He is young enough to still make a career of cricket. Let the lying scum bag play domestic hit & giggle tournaments by all means, but after wasting his talent first time round to make some quick dishonest money he shouldn't be allowed to watch his national team, let alone playing for them!

Amir opted for spot fixing at the age of 18. Any other player representing the country at the age of 18 would have been truthful and honest. I would expect cunningness to creep in as someone grows older. Having committed a sin at such a young age i am not sure if this guy has no sense of morality or is he just a hardened criminal destined to bring more disrespect to the game.

Only PCB can pull such atrocious moves. Majority of the boards won't even choose players for the probables list if they have a tarnished reputation.
« Last Edit: January 03, 2016, 06:49:14 AM by sanredrose »
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ppccopener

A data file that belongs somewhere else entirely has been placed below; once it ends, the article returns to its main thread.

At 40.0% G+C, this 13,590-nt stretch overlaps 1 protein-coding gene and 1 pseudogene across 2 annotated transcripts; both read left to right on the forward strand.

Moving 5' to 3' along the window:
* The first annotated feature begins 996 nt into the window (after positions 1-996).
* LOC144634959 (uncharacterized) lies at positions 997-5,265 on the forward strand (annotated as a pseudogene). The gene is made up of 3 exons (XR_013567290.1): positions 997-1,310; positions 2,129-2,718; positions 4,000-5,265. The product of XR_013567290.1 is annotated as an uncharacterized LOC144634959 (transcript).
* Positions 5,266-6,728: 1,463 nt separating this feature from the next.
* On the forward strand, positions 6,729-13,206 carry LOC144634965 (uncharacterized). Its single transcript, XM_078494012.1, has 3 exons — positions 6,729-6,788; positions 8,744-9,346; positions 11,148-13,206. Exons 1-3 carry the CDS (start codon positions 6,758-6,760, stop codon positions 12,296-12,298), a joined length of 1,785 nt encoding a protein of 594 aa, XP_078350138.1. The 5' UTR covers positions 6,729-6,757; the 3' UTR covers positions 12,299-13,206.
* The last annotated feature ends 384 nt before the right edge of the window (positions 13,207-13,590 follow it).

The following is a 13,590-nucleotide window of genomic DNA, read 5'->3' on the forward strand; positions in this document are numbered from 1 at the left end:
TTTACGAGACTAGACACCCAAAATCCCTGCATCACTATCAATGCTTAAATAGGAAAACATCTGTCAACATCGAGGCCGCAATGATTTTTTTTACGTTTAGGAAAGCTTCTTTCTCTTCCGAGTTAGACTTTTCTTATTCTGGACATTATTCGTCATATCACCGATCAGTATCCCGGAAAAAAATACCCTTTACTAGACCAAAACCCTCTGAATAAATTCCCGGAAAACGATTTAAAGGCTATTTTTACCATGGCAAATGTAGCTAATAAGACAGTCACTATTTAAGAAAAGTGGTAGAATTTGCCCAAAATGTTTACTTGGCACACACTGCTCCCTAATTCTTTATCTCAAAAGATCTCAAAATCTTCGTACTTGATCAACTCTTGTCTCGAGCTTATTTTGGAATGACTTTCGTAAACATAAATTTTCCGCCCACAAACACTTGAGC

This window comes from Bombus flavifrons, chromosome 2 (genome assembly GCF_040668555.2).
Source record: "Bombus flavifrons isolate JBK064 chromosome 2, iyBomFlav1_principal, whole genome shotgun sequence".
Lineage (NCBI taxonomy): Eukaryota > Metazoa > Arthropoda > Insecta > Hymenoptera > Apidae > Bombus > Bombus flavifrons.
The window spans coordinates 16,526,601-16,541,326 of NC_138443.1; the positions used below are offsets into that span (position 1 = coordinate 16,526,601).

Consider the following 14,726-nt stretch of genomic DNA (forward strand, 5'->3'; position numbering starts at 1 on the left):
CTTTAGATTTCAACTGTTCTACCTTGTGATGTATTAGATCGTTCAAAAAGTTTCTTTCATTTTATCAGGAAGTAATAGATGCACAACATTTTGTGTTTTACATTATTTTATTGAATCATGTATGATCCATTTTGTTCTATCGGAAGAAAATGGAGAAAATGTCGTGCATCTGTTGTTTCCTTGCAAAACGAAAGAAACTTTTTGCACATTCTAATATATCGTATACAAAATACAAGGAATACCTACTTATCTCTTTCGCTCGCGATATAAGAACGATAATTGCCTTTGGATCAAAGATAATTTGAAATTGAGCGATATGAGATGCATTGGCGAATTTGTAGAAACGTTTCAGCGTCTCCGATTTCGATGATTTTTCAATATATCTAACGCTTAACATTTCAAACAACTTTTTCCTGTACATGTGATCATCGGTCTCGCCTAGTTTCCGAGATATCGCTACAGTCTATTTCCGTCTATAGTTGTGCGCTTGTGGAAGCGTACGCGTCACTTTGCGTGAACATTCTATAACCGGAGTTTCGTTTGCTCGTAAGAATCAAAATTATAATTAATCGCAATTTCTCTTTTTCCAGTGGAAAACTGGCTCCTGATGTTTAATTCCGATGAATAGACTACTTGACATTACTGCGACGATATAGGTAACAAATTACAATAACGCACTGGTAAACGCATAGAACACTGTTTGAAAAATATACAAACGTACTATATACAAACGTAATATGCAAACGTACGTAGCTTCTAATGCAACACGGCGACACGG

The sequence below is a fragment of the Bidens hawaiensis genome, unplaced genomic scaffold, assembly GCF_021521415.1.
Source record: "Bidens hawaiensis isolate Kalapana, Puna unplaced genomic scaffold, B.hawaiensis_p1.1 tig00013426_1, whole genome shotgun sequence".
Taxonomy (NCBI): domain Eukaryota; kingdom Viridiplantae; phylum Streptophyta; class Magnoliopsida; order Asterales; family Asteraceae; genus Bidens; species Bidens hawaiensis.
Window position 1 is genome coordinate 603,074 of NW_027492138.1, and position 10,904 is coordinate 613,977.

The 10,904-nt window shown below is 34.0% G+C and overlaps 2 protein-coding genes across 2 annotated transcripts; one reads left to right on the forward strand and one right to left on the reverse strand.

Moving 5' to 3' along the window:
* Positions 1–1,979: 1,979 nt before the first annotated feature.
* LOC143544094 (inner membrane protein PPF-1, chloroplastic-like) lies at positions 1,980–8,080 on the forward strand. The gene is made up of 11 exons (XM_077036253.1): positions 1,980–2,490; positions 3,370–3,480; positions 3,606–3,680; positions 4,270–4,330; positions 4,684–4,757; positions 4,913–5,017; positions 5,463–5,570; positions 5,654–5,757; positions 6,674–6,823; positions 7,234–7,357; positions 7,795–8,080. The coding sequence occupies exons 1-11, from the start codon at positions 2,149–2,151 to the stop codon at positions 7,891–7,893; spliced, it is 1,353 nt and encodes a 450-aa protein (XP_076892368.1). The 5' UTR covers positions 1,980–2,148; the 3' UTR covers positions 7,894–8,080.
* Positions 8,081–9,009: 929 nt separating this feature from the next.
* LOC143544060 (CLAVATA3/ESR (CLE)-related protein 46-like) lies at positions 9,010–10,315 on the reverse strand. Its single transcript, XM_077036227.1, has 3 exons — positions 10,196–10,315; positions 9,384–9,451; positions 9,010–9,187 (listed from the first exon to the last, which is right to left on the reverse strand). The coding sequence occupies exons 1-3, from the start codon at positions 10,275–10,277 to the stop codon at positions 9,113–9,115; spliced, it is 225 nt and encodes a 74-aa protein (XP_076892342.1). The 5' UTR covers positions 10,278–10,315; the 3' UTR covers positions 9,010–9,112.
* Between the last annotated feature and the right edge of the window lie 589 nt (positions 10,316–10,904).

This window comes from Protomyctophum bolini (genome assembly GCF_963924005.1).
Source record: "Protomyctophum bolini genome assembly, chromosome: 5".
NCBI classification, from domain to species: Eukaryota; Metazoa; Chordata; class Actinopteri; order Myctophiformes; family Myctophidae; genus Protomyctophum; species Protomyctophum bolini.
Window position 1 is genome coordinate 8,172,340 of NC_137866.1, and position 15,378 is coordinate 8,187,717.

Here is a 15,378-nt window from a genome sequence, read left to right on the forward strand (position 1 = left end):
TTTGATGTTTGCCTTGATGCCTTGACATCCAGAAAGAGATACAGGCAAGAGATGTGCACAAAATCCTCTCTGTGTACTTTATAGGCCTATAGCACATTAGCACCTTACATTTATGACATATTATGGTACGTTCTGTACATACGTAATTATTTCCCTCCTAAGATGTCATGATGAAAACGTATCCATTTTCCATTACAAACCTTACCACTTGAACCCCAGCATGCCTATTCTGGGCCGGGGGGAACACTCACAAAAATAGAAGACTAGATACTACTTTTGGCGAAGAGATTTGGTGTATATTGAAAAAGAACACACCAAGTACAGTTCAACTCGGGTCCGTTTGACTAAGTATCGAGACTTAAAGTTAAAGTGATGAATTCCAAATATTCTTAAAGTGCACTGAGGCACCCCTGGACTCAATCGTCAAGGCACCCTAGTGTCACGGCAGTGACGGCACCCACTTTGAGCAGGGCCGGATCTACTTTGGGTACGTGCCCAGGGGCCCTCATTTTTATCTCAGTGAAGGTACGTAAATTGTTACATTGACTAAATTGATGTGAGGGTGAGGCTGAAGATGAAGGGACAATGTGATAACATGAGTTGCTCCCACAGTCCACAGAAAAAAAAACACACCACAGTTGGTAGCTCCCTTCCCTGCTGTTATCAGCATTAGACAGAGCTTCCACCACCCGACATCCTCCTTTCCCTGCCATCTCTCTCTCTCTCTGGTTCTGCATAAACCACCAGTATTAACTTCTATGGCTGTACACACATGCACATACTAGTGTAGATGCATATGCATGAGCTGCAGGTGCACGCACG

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Re: Amir
« Reply #22 on: January 01, 2016, 06:16:52 PM »

I've already had a say on the Amir situation...from what I know of the case Amir gets a second chance,I don't like what he did for one minute and to me he will always be tarnished but the ICC set the punishment,and he has served it..a bit like being jailed for a year then you get out-you have paid your dues.The level of punishment he got is always up for debate.malik and kaneria  got life bans as did azar.....Amir was below their 'crimes' thou-not out and out match fixing.

Here's the thing thou with this case,if you are not from the same Country do you look at it differently?

I think I do.....if it was an England player convinced of the same would us England fans feel more betrayed and want a harder punishment than Amir got?